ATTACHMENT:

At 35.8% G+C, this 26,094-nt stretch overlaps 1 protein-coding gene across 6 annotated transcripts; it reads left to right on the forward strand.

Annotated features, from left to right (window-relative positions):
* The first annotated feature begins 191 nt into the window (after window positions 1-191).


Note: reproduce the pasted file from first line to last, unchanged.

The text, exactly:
At 35.8% G+C, this 26,094-nt stretch overlaps 1 protein-coding gene across 6 annotated transcripts; it reads left to right on the forward strand.

Annotated features, from left to right (window-relative positions):
* The first annotated feature begins 191 nt into the window (after window positions 1-191).